The days of noisy motorboats interrupting an otherwise serene afternoon at the lake could be numbered.

Limiting "excessive" racket at Canada's many lakes has been a goal of the Decibel Coalition for years, and members are hopeful the government may be ready to take action.

Alan Drinkwater, the coalition's western representative, noted that many jurisdictions already impose decibel limits on motorboats, and argued it's time Canada followed suit.

"If they do put decibel limit-based regulations in place, they will be emulating the success that over 27 U.S. states have had for more than two decades in dealing with the problem," Drinkwater told CTV News on Sunday.

The country's current Small Vessel Regulations already require all power-driven boats to use a muffler, but there are no specific performance standards those mufflers must meet.

On a website gathering public feedback about the possibility of strengthening regulations, Transport Canada acknowledged that lack of standards has "led to concerns that vessel engine noise sometimes exceeds acceptable levels."

"Police have also noted that it's hard to enforce the current requirements as they lack the technical expertise needed to identify whether a muffler is properly equipped or not," the site reads.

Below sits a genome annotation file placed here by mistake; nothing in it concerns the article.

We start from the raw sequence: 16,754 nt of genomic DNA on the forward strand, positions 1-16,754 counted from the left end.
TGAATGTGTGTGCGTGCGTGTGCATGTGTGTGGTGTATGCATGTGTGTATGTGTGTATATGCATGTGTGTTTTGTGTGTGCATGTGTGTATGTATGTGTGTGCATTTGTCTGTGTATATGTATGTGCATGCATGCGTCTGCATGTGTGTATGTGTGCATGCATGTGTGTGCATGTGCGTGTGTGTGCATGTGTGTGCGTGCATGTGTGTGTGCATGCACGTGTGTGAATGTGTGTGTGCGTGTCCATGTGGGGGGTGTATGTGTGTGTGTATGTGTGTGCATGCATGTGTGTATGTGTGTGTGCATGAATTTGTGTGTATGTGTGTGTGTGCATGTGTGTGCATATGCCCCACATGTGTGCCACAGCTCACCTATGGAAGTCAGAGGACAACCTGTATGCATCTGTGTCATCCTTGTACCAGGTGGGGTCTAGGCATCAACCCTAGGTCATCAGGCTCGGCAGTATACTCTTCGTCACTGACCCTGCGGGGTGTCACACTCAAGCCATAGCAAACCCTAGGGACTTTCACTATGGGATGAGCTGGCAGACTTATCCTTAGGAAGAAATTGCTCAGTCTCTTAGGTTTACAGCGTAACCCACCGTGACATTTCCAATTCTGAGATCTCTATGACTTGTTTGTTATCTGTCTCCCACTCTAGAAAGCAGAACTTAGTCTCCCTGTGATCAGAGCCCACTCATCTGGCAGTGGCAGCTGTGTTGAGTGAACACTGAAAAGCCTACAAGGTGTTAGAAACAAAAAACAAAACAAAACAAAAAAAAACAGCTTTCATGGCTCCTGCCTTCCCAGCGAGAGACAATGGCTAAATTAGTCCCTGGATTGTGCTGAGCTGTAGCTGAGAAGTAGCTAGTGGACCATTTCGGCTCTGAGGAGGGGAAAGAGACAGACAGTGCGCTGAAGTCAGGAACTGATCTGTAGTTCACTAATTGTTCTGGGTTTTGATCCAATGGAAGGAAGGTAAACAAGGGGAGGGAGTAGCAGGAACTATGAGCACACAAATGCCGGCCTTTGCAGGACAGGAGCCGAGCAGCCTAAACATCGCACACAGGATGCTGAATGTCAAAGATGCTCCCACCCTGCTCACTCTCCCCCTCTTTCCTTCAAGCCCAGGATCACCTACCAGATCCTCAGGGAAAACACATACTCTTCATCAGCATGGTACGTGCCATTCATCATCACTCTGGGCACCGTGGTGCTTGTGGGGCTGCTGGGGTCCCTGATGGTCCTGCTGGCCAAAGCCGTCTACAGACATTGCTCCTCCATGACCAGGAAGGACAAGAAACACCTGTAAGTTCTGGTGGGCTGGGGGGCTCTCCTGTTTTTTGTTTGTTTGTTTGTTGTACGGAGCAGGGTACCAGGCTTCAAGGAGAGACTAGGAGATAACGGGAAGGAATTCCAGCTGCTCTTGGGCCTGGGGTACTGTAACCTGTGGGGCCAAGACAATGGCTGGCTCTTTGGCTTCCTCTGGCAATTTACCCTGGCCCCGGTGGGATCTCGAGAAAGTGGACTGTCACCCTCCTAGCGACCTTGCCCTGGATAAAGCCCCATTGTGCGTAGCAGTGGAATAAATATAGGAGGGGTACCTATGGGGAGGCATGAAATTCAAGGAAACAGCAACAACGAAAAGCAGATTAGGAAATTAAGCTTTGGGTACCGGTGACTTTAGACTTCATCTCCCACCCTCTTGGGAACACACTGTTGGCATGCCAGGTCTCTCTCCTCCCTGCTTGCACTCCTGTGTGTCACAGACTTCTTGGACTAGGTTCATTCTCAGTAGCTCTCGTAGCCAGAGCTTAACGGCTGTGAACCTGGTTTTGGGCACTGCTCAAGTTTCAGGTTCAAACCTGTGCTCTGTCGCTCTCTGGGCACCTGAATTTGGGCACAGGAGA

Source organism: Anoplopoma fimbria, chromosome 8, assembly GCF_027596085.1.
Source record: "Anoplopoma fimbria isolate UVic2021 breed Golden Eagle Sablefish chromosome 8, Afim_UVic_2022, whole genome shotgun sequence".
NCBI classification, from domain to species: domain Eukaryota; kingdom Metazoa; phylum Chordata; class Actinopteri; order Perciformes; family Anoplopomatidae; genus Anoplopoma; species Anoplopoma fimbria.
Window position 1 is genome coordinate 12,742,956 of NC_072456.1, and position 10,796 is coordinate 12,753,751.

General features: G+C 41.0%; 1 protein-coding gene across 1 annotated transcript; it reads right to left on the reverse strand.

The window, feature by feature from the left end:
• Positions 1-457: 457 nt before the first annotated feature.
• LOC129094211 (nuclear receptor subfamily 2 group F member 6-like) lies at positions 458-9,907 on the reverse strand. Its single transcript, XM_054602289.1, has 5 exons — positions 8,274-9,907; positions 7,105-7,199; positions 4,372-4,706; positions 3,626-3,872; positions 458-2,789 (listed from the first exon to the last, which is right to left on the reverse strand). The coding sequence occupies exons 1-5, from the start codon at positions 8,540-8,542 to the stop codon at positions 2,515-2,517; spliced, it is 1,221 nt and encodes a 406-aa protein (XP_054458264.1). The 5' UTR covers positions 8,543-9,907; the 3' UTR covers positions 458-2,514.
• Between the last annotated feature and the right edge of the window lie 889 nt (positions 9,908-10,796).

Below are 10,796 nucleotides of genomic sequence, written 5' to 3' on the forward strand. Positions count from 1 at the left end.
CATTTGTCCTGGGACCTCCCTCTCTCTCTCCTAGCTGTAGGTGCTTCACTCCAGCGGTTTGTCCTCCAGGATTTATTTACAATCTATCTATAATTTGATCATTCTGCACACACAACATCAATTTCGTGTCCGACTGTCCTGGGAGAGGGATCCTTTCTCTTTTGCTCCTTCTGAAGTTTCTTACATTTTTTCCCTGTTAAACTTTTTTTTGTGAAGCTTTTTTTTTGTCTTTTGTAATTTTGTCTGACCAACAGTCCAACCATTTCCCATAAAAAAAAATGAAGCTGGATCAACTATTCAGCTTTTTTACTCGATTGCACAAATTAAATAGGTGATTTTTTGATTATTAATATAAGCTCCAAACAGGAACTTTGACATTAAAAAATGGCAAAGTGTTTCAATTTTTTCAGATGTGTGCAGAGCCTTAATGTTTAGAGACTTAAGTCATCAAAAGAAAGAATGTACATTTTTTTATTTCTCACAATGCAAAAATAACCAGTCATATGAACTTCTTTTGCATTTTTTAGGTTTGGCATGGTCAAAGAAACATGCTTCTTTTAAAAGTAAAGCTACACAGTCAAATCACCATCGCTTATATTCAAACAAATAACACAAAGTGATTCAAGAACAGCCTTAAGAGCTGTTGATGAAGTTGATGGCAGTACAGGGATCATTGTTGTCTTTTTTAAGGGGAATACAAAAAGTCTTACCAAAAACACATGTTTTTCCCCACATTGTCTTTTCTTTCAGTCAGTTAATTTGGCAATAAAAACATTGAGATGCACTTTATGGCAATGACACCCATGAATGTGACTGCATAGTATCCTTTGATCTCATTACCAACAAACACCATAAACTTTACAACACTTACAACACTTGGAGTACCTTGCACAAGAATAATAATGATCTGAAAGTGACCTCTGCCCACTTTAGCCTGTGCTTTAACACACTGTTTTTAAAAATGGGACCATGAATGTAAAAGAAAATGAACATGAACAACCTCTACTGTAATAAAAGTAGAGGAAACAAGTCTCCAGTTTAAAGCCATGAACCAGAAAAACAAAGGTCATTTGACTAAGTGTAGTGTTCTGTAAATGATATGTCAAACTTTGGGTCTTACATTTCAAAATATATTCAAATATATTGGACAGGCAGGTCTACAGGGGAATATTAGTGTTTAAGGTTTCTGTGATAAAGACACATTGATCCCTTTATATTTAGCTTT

New regulations would come with their own challenges. To enforce a decibel limit, officials pointed out police would have to buy decibel-measuring equipment and train officers how to use it.

Transport Canada proposed five ways to address motorboat noise, including performance standards that would apply to both boat manufacturers and operators – which is what Drinkwater's coalition would like to see implemented.

The group, whose 54 members include a number of municipalities and environmental organizations, suggested Canada follow an international standard of 75 decibels, adjusted to human hearing, for shoreline sound measurements.

The government's public feedback process closed last month, and its unclear when any potential changes could be implemented. CTV News has reached out to Transport Canada for more information.